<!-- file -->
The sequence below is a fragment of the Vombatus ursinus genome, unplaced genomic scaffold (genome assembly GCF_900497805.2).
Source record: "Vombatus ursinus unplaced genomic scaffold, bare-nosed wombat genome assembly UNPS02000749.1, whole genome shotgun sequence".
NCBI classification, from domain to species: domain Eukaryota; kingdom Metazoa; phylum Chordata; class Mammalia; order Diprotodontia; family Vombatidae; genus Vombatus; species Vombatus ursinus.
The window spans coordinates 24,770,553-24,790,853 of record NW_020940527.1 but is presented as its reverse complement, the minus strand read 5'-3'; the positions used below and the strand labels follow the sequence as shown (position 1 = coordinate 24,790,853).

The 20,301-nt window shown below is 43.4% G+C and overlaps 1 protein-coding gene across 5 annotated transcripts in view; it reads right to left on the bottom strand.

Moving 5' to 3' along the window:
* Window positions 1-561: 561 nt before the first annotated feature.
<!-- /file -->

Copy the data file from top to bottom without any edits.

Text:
The sequence below is a fragment of the Vombatus ursinus genome, unplaced genomic scaffold (genome assembly GCF_900497805.2).
Source record: "Vombatus ursinus unplaced genomic scaffold, bare-nosed wombat genome assembly UNPS02000749.1, whole genome shotgun sequence".
NCBI classification, from domain to species: domain Eukaryota; kingdom Metazoa; phylum Chordata; class Mammalia; order Diprotodontia; family Vombatidae; genus Vombatus; species Vombatus ursinus.
The window spans coordinates 24,770,553-24,790,853 of record NW_020940527.1 but is presented as its reverse complement, the minus strand read 5'-3'; the positions used below and the strand labels follow the sequence as shown (position 1 = coordinate 24,790,853).

The 20,301-nt window shown below is 43.4% G+C and overlaps 1 protein-coding gene across 5 annotated transcripts in view; it reads right to left on the bottom strand.

Moving 5' to 3' along the window:
* Window positions 1-561: 561 nt before the first annotated feature.